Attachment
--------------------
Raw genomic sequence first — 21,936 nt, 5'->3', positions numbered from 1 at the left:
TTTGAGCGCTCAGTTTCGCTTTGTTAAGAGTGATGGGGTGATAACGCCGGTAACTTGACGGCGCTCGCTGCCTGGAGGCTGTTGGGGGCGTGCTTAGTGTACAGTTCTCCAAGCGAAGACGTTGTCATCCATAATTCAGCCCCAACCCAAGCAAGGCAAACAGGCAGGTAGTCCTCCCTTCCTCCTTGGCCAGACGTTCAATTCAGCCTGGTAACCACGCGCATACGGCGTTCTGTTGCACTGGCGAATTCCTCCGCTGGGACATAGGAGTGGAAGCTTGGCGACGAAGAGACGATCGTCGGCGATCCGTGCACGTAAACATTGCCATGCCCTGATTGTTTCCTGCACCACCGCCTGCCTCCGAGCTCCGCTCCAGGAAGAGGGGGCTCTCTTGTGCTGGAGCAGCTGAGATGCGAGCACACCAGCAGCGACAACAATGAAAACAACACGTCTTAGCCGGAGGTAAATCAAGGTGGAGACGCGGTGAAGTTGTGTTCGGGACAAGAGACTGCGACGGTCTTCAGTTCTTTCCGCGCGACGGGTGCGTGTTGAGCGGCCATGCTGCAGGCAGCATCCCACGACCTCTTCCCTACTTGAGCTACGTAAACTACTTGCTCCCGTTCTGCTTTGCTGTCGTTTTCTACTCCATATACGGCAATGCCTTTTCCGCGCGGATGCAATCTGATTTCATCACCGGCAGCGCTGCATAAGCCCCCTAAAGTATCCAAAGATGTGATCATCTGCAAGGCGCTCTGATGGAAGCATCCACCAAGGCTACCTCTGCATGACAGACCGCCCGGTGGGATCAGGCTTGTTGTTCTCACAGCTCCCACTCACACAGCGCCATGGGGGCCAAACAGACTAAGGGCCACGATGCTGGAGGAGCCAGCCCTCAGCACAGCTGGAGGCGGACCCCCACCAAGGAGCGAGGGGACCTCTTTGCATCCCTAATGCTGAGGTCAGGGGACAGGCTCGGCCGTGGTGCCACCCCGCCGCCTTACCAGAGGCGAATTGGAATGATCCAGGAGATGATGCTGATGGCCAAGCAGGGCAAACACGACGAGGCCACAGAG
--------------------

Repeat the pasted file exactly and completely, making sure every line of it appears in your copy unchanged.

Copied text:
Raw genomic sequence first — 21,936 nt, 5'->3', positions numbered from 1 at the left:
TTTGAGCGCTCAGTTTCGCTTTGTTAAGAGTGATGGGGTGATAACGCCGGTAACTTGACGGCGCTCGCTGCCTGGAGGCTGTTGGGGGCGTGCTTAGTGTACAGTTCTCCAAGCGAAGACGTTGTCATCCATAATTCAGCCCCAACCCAAGCAAGGCAAACAGGCAGGTAGTCCTCCCTTCCTCCTTGGCCAGACGTTCAATTCAGCCTGGTAACCACGCGCATACGGCGTTCTGTTGCACTGGCGAATTCCTCCGCTGGGACATAGGAGTGGAAGCTTGGCGACGAAGAGACGATCGTCGGCGATCCGTGCACGTAAACATTGCCATGCCCTGATTGTTTCCTGCACCACCGCCTGCCTCCGAGCTCCGCTCCAGGAAGAGGGGGCTCTCTTGTGCTGGAGCAGCTGAGATGCGAGCACACCAGCAGCGACAACAATGAAAACAACACGTCTTAGCCGGAGGTAAATCAAGGTGGAGACGCGGTGAAGTTGTGTTCGGGACAAGAGACTGCGACGGTCTTCAGTTCTTTCCGCGCGACGGGTGCGTGTTGAGCGGCCATGCTGCAGGCAGCATCCCACGACCTCTTCCCTACTTGAGCTACGTAAACTACTTGCTCCCGTTCTGCTTTGCTGTCGTTTTCTACTCCATATACGGCAATGCCTTTTCCGCGCGGATGCAATCTGATTTCATCACCGGCAGCGCTGCATAAGCCCCCTAAAGTATCCAAAGATGTGATCATCTGCAAGGCGCTCTGATGGAAGCATCCACCAAGGCTACCTCTGCATGACAGACCGCCCGGTGGGATCAGGCTTGTTGTTCTCACAGCTCCCACTCACACAGCGCCATGGGGGCCAAACAGACTAAGGGCCACGATGCTGGAGGAGCCAGCCCTCAGCACAGCTGGAGGCGGACCCCCACCAAGGAGCGAGGGGACCTCTTTGCATCCCTAATGCTGAGGTCAGGGGACAGGCTCGGCCGTGGTGCCACCCCGCCGCCTTACCAGAGGCGAATTGGAATGATCCAGGAGATGATGCTGATGGCCAAGCAGGGCAAACACGACGAGGCCACAGAG